I have come across the following Canadian websites, social media websites, and newspaper articles this past week that were of interest to me, and I thought you might be interested in them, too.
Timber Trade History
This site tells the Timber Trade History in Canada in the 1800s, and the effect that world events had on the industry.
No blogs this week.
The exhibition is called Witness – Canadian Art of the First World War and will be ob at the Canadian War Museum from April 10, 2014 to September 21, 2014 at the Lieutenant-Colonel John McCrae Gallery.
There is news that the town of Springhill, Nova Scotia is applying to the government to have the town dissolved of its town status. The reason: economics!.
The plan for 22 life-sized statues of Canada’s prime ministers, once intended for central parkland in Kitchener, Ontario, has been quashed because 79% of the survey’s 2,441 respondents rejected the plan!
An amateur treasure hunter has discovered a 16th century shilling buried in clay on the shores of Vancouver Island, and he may have found something that may overturn the theory that says that a British explorer (Sir Francis Drake) had made the voyage here two centuries before it was discovered by Spanish sailors.
Apparently, young francophones and anglophones see Quebec’s history differently — they even use different words to recount that history.
Saskatoon city council has been asked to look at a proposal to create a public database listing all heritage properties in the city, but also a comprehensive resource for people interested in heritage.
Learn of the history of the Pelley House in Boyd’s Cove, Newfoundland, as it receives a Heritage Plaque from the province.
Read how the flood which hit Alberta in 2013 almost destroyed an historic kiln in the torn of Medicine Hat.
And in High River, learn how the archivist is undertaking a groundbreaking project to reanimate part of Alberta’s history that was nearly wiped out by last summer’s floods.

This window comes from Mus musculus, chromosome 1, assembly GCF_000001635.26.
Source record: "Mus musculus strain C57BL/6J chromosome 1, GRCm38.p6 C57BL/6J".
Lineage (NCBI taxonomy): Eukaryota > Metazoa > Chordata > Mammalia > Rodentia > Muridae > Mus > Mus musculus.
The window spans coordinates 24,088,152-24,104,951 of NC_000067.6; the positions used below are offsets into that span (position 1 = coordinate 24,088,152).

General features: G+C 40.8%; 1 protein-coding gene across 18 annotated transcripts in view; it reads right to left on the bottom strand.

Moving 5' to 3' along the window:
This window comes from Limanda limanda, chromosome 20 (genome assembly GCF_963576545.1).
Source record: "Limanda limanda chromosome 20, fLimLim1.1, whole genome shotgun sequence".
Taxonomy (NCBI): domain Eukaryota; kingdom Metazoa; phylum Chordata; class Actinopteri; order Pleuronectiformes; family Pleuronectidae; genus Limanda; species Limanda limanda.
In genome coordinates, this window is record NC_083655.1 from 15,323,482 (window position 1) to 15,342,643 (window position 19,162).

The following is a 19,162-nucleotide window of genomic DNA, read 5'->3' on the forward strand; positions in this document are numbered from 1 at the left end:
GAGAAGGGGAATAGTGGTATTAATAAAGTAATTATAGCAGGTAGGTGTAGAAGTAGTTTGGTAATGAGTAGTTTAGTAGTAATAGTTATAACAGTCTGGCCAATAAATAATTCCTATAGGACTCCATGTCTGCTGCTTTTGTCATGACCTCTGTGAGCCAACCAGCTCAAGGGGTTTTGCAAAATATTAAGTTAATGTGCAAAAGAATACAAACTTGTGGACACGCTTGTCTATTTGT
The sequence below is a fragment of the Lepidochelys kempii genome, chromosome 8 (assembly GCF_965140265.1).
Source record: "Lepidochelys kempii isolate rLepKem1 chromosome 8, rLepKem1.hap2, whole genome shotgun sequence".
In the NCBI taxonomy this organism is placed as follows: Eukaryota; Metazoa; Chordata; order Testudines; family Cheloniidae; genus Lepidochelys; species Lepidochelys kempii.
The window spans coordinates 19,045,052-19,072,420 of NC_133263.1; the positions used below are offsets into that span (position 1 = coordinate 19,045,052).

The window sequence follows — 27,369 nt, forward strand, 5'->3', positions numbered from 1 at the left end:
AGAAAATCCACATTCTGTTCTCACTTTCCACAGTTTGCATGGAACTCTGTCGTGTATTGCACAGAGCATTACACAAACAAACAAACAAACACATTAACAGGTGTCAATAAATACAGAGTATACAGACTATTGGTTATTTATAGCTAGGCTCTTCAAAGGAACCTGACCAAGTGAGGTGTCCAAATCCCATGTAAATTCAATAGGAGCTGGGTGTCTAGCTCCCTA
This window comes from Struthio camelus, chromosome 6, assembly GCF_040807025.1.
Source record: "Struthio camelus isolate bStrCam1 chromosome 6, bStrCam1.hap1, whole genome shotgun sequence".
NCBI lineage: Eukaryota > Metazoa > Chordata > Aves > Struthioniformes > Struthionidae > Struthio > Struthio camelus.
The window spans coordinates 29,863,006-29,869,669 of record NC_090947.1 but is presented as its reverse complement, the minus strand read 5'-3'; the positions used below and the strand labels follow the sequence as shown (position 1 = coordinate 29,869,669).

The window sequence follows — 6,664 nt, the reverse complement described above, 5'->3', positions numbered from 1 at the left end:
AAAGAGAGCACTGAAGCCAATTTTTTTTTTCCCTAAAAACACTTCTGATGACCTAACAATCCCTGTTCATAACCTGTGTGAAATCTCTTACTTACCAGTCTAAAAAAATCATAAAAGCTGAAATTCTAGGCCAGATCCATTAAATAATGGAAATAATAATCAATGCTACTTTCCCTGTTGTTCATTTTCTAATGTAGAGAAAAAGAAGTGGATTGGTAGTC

The lighthouse at Cape Forchu at Yarmouth, Nova Scotia, is on this year’s cover of the 2014 Nova Scotia Doers and Dreamers Travel Guide.
Story of the Week
The Ukrainian Uprising
The first wave of settlement was from 1891 to 1914. The first wave of Ukrainian immigration came to Canada in 1892. Ivan Pylypow helped found the Edna Star Settlement, east of Edmonton, the first and largest Ukrainian block settlement.
The second wave was in 1923 to 1939. The majority of immigrants who came became workers in the growing industrial centers of Montreal and southern Ontario, and the forests of Northern Ontario.
And the third wave from 1945 to 1952, when most of the immigrants were political refugees and displaced persons who tended to move to cities in southern Ontario and Quebec.
The earliest Ukrainian settlements in Saskatchewan date back to 1896. By the 1930s, Western Canada had over 200,000 Ukrainians.
Reminder: Check the Canadian Week in Review next Monday for the latest in Genealogy, Heritage, and History news in Canada. It’s the ONLY news blog of its kind in country! The next post will be on 17 Match 2014.